Fossil shellfish powder (FS) and Ezo giant scallop shell powder (EG) were rendered soluble with lactate and citrate under decompression (FSEx and EGEx, respectively) and we examined the effects of lactate-citrate solubilization of FS and EG on mineral absorption, tissue mineral contents, serum biochemical indices and bone mineral density (BMD) in ovariectomized (OVX) rats. The apparent absorption ratios of minerals tended to be high in the rats fed with the solubilized mineral sources, those in the FSEx group being significantly higher than in the FS group. There was no significant difference in the tibia mineral content among the OVX groups. BMD at the distal femoral diaphysis was significantly increased by FSEx and EGEx feeding. It is suggested that solubilization with lactate and citrate under decompression increased the solubility and bioavailability of calcium from such natural sources of shellfish calcium as FS and EG. (+info)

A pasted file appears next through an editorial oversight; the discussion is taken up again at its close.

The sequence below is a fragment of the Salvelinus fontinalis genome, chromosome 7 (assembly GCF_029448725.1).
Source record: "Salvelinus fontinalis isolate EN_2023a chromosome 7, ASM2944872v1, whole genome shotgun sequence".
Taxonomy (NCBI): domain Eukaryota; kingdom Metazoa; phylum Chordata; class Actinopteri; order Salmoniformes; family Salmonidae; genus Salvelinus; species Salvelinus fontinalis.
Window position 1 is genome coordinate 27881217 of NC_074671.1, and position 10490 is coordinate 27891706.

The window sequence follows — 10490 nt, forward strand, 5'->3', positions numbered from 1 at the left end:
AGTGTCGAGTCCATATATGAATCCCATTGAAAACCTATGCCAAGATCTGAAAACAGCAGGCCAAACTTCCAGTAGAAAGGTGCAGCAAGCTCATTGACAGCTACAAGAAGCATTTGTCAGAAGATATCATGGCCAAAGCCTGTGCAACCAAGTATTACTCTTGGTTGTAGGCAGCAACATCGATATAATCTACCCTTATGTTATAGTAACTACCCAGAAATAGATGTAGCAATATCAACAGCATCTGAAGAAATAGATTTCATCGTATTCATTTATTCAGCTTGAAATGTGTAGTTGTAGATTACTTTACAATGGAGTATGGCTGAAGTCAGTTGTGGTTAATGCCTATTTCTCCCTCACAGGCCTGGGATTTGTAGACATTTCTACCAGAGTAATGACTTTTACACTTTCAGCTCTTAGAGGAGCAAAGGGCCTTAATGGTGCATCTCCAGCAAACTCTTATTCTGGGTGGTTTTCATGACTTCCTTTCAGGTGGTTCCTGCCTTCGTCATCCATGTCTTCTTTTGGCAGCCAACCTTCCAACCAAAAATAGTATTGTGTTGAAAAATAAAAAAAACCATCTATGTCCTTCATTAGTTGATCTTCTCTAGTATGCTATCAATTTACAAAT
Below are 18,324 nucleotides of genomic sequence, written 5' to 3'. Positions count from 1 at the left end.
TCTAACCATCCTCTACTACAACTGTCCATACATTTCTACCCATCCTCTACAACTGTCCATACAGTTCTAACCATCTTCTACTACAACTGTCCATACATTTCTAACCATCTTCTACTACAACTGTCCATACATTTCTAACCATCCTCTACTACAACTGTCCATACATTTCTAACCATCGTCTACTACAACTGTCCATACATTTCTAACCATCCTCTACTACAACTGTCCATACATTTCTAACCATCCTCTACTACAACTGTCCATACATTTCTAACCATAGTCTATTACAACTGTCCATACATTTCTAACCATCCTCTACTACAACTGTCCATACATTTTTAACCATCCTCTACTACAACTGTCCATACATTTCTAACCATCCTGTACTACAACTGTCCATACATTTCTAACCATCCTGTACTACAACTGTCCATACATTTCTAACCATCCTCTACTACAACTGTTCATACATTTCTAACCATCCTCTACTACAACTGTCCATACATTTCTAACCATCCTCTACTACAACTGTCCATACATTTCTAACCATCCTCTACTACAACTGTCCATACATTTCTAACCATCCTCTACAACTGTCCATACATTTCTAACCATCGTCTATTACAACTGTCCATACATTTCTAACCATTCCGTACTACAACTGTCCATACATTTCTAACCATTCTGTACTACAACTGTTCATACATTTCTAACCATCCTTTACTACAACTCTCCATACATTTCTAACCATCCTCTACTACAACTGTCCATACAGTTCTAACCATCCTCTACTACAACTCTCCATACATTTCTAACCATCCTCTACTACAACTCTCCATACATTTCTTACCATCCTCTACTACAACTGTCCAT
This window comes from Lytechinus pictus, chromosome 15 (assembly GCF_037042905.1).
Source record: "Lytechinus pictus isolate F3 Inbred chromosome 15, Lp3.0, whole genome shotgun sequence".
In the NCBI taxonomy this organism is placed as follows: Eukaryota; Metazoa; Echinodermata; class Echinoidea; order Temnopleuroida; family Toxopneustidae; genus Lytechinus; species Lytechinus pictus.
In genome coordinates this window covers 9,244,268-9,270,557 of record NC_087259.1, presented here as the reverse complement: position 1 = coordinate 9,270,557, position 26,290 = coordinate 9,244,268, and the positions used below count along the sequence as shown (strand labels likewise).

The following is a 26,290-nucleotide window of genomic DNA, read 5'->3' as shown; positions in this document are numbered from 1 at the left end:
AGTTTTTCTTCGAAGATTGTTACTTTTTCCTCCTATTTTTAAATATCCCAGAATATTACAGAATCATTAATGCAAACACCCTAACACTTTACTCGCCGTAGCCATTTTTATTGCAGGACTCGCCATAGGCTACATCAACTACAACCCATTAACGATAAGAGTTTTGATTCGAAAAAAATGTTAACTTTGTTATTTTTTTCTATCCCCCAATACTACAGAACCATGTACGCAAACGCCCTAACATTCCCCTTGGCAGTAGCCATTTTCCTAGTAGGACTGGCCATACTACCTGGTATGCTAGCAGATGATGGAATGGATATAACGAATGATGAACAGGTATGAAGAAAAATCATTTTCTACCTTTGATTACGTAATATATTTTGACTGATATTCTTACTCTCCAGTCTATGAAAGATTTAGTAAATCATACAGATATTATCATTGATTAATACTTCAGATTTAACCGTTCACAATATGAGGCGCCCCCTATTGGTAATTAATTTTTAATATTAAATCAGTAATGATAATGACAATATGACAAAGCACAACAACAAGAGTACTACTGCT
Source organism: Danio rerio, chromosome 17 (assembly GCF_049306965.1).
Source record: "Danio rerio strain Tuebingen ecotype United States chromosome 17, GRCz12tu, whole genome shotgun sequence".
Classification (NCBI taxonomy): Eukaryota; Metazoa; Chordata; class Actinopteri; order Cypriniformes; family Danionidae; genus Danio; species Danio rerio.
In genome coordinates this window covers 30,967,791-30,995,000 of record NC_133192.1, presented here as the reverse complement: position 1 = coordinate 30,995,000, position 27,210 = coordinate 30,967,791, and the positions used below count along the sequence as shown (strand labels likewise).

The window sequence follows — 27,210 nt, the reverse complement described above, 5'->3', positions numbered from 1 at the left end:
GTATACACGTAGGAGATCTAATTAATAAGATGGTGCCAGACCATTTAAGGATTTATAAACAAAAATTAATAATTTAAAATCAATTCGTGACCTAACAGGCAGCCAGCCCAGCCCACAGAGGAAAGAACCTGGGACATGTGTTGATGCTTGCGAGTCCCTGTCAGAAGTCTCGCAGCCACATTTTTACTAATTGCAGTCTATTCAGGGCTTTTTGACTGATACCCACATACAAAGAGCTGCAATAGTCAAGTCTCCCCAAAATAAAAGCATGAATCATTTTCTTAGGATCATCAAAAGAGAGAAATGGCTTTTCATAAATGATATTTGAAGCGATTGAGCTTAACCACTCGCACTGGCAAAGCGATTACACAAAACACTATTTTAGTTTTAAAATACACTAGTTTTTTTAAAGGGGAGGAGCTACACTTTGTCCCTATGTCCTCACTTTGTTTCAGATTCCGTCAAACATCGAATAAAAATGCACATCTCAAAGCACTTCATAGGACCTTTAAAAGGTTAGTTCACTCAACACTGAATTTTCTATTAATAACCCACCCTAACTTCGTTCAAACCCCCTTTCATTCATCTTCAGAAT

(4/4238) Expression of calcium binding protein D-9k messenger RNA in the mouse uterine endometrium during implantation.